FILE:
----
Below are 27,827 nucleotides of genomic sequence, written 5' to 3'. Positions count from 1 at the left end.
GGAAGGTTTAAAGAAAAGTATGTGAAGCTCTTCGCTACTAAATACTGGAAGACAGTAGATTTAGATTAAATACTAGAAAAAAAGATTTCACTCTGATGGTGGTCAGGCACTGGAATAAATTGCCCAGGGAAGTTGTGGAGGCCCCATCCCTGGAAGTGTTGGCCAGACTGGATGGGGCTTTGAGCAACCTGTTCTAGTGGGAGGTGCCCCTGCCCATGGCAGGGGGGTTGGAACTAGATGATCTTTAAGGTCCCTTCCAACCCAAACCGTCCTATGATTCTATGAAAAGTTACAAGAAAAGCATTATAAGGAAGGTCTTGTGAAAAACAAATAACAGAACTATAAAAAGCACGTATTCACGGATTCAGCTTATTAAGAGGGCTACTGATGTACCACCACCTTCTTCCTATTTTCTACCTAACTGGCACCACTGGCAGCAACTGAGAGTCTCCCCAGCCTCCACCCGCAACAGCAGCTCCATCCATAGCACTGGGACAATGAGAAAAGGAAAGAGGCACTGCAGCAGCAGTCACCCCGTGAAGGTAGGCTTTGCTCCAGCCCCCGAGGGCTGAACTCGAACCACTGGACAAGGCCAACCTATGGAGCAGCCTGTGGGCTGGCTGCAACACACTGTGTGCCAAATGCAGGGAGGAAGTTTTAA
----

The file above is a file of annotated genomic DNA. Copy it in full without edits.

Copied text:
Below are 27,827 nucleotides of genomic sequence, written 5' to 3'. Positions count from 1 at the left end.
GGAAGGTTTAAAGAAAAGTATGTGAAGCTCTTCGCTACTAAATACTGGAAGACAGTAGATTTAGATTAAATACTAGAAAAAAAGATTTCACTCTGATGGTGGTCAGGCACTGGAATAAATTGCCCAGGGAAGTTGTGGAGGCCCCATCCCTGGAAGTGTTGGCCAGACTGGATGGGGCTTTGAGCAACCTGTTCTAGTGGGAGGTGCCCCTGCCCATGGCAGGGGGGTTGGAACTAGATGATCTTTAAGGTCCCTTCCAACCCAAACCGTCCTATGATTCTATGAAAAGTTACAAGAAAAGCATTATAAGGAAGGTCTTGTGAAAAACAAATAACAGAACTATAAAAAGCACGTATTCACGGATTCAGCTTATTAAGAGGGCTACTGATGTACCACCACCTTCTTCCTATTTTCTACCTAACTGGCACCACTGGCAGCAACTGAGAGTCTCCCCAGCCTCCACCCGCAACAGCAGCTCCATCCATAGCACTGGGACAATGAGAAAAGGAAAGAGGCACTGCAGCAGCAGTCACCCCGTGAAGGTAGGCTTTGCTCCAGCCCCCGAGGGCTGAACTCGAACCACTGGACAAGGCCAACCTATGGAGCAGCCTGTGGGCTGGCTGCAACACACTGTGTGCCAAATGCAGGGAGGAAGTTTTAA